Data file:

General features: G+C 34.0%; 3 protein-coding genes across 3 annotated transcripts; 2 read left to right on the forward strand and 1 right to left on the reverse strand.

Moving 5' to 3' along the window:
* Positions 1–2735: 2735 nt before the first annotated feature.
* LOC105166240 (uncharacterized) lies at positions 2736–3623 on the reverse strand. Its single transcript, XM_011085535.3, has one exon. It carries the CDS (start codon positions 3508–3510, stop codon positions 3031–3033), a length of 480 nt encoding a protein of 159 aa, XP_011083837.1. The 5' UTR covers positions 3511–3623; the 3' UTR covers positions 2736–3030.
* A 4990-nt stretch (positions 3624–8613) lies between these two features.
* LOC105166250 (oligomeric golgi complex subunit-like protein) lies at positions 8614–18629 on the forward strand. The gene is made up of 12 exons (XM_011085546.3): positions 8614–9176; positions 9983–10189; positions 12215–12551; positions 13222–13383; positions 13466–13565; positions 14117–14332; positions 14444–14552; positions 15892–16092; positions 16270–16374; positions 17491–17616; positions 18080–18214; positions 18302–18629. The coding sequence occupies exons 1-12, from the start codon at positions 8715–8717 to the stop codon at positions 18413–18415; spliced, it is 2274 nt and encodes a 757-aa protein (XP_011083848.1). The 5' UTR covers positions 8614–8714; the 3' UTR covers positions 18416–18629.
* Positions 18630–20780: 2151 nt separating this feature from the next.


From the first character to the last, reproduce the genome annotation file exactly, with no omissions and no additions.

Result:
General features: G+C 34.0%; 3 protein-coding genes across 3 annotated transcripts; 2 read left to right on the forward strand and 1 right to left on the reverse strand.

Moving 5' to 3' along the window:
* Positions 1–2735: 2735 nt before the first annotated feature.
* LOC105166240 (uncharacterized) lies at positions 2736–3623 on the reverse strand. Its single transcript, XM_011085535.3, has one exon. It carries the CDS (start codon positions 3508–3510, stop codon positions 3031–3033), a length of 480 nt encoding a protein of 159 aa, XP_011083837.1. The 5' UTR covers positions 3511–3623; the 3' UTR covers positions 2736–3030.
* A 4990-nt stretch (positions 3624–8613) lies between these two features.
* LOC105166250 (oligomeric golgi complex subunit-like protein) lies at positions 8614–18629 on the forward strand. The gene is made up of 12 exons (XM_011085546.3): positions 8614–9176; positions 9983–10189; positions 12215–12551; positions 13222–13383; positions 13466–13565; positions 14117–14332; positions 14444–14552; positions 15892–16092; positions 16270–16374; positions 17491–17616; positions 18080–18214; positions 18302–18629. The coding sequence occupies exons 1-12, from the start codon at positions 8715–8717 to the stop codon at positions 18413–18415; spliced, it is 2274 nt and encodes a 757-aa protein (XP_011083848.1). The 5' UTR covers positions 8614–8714; the 3' UTR covers positions 18416–18629.
* Positions 18630–20780: 2151 nt separating this feature from the next.